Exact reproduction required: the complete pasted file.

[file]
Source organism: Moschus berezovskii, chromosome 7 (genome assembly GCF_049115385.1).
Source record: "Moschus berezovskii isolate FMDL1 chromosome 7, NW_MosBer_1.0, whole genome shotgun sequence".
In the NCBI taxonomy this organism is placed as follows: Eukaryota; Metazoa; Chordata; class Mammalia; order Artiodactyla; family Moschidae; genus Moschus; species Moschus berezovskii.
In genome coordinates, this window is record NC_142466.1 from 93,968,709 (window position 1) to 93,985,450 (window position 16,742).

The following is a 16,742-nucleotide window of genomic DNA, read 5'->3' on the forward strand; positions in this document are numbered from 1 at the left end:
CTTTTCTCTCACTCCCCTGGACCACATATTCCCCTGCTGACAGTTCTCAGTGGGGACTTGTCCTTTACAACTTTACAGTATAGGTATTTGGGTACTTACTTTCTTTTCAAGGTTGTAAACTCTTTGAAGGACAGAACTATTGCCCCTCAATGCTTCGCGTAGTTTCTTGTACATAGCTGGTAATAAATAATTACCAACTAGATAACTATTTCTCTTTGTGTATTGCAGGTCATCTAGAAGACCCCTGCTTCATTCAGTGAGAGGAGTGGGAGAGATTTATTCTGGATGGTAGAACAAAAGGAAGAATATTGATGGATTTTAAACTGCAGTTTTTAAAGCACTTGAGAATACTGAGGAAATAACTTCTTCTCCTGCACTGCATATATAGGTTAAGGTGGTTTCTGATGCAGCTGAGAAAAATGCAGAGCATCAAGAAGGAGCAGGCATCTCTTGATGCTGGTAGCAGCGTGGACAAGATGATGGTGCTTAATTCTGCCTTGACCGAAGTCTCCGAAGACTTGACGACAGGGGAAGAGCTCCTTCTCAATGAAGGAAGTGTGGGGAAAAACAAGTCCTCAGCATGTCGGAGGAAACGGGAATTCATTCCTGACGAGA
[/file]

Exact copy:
Source organism: Moschus berezovskii, chromosome 7 (genome assembly GCF_049115385.1).
Source record: "Moschus berezovskii isolate FMDL1 chromosome 7, NW_MosBer_1.0, whole genome shotgun sequence".
In the NCBI taxonomy this organism is placed as follows: Eukaryota; Metazoa; Chordata; class Mammalia; order Artiodactyla; family Moschidae; genus Moschus; species Moschus berezovskii.
In genome coordinates, this window is record NC_142466.1 from 93,968,709 (window position 1) to 93,985,450 (window position 16,742).

The following is a 16,742-nucleotide window of genomic DNA, read 5'->3' on the forward strand; positions in this document are numbered from 1 at the left end:
CTTTTCTCTCACTCCCCTGGACCACATATTCCCCTGCTGACAGTTCTCAGTGGGGACTTGTCCTTTACAACTTTACAGTATAGGTATTTGGGTACTTACTTTCTTTTCAAGGTTGTAAACTCTTTGAAGGACAGAACTATTGCCCCTCAATGCTTCGCGTAGTTTCTTGTACATAGCTGGTAATAAATAATTACCAACTAGATAACTATTTCTCTTTGTGTATTGCAGGTCATCTAGAAGACCCCTGCTTCATTCAGTGAGAGGAGTGGGAGAGATTTATTCTGGATGGTAGAACAAAAGGAAGAATATTGATGGATTTTAAACTGCAGTTTTTAAAGCACTTGAGAATACTGAGGAAATAACTTCTTCTCCTGCACTGCATATATAGGTTAAGGTGGTTTCTGATGCAGCTGAGAAAAATGCAGAGCATCAAGAAGGAGCAGGCATCTCTTGATGCTGGTAGCAGCGTGGACAAGATGATGGTGCTTAATTCTGCCTTGACCGAAGTCTCCGAAGACTTGACGACAGGGGAAGAGCTCCTTCTCAATGAAGGAAGTGTGGGGAAAAACAAGTCCTCAGCATGTCGGAGGAAACGGGAATTCATTCCTGACGAGA